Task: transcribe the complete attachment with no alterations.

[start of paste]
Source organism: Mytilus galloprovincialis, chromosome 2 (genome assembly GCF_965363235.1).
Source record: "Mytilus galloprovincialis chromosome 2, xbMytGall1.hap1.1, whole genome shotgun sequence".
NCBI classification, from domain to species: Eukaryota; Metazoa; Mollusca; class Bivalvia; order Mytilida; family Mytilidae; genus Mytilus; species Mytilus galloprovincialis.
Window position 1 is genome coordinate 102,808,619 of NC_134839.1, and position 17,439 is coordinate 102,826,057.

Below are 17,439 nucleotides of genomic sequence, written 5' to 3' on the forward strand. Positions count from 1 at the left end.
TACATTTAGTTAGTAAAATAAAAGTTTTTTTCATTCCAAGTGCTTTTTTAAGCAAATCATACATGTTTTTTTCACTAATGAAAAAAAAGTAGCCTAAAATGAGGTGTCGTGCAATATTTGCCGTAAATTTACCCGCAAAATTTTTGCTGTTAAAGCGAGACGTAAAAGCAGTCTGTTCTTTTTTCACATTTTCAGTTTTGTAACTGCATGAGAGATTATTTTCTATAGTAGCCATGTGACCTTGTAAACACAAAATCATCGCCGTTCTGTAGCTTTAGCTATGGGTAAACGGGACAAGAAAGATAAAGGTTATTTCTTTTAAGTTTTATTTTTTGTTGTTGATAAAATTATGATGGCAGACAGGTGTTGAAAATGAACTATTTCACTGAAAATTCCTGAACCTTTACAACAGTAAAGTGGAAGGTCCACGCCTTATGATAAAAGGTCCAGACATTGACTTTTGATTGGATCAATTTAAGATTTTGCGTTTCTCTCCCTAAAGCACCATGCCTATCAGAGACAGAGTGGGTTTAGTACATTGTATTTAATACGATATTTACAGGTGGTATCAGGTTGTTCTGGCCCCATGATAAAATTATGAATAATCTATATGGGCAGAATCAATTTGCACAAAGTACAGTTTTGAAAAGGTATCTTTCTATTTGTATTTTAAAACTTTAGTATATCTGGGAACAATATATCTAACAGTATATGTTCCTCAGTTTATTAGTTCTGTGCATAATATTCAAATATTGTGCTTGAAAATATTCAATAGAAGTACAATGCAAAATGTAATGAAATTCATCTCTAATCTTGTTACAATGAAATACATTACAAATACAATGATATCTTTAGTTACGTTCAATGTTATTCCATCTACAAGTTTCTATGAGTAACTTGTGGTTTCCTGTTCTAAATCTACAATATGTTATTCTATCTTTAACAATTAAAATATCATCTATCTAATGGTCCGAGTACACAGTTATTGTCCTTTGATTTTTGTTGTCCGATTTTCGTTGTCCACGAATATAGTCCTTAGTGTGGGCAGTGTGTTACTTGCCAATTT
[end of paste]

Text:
Source organism: Mytilus galloprovincialis, chromosome 2 (genome assembly GCF_965363235.1).
Source record: "Mytilus galloprovincialis chromosome 2, xbMytGall1.hap1.1, whole genome shotgun sequence".
NCBI classification, from domain to species: Eukaryota; Metazoa; Mollusca; class Bivalvia; order Mytilida; family Mytilidae; genus Mytilus; species Mytilus galloprovincialis.
Window position 1 is genome coordinate 102,808,619 of NC_134839.1, and position 17,439 is coordinate 102,826,057.

Below are 17,439 nucleotides of genomic sequence, written 5' to 3' on the forward strand. Positions count from 1 at the left end.
TACATTTAGTTAGTAAAATAAAAGTTTTTTTCATTCCAAGTGCTTTTTTAAGCAAATCATACATGTTTTTTTCACTAATGAAAAAAAAGTAGCCTAAAATGAGGTGTCGTGCAATATTTGCCGTAAATTTACCCGCAAAATTTTTGCTGTTAAAGCGAGACGTAAAAGCAGTCTGTTCTTTTTTCACATTTTCAGTTTTGTAACTGCATGAGAGATTATTTTCTATAGTAGCCATGTGACCTTGTAAACACAAAATCATCGCCGTTCTGTAGCTTTAGCTATGGGTAAACGGGACAAGAAAGATAAAGGTTATTTCTTTTAAGTTTTATTTTTTGTTGTTGATAAAATTATGATGGCAGACAGGTGTTGAAAATGAACTATTTCACTGAAAATTCCTGAACCTTTACAACAGTAAAGTGGAAGGTCCACGCCTTATGATAAAAGGTCCAGACATTGACTTTTGATTGGATCAATTTAAGATTTTGCGTTTCTCTCCCTAAAGCACCATGCCTATCAGAGACAGAGTGGGTTTAGTACATTGTATTTAATACGATATTTACAGGTGGTATCAGGTTGTTCTGGCCCCATGATAAAATTATGAATAATCTATATGGGCAGAATCAATTTGCACAAAGTACAGTTTTGAAAAGGTATCTTTCTATTTGTATTTTAAAACTTTAGTATATCTGGGAACAATATATCTAACAGTATATGTTCCTCAGTTTATTAGTTCTGTGCATAATATTCAAATATTGTGCTTGAAAATATTCAATAGAAGTACAATGCAAAATGTAATGAAATTCATCTCTAATCTTGTTACAATGAAATACATTACAAATACAATGATATCTTTAGTTACGTTCAATGTTATTCCATCTACAAGTTTCTATGAGTAACTTGTGGTTTCCTGTTCTAAATCTACAATATGTTATTCTATCTTTAACAATTAAAATATCATCTATCTAATGGTCCGAGTACACAGTTATTGTCCTTTGATTTTTGTTGTCCGATTTTCGTTGTCCACGAATATAGTCCTTAGTGTGGGCAGTGTGTTACTTGCCAATTT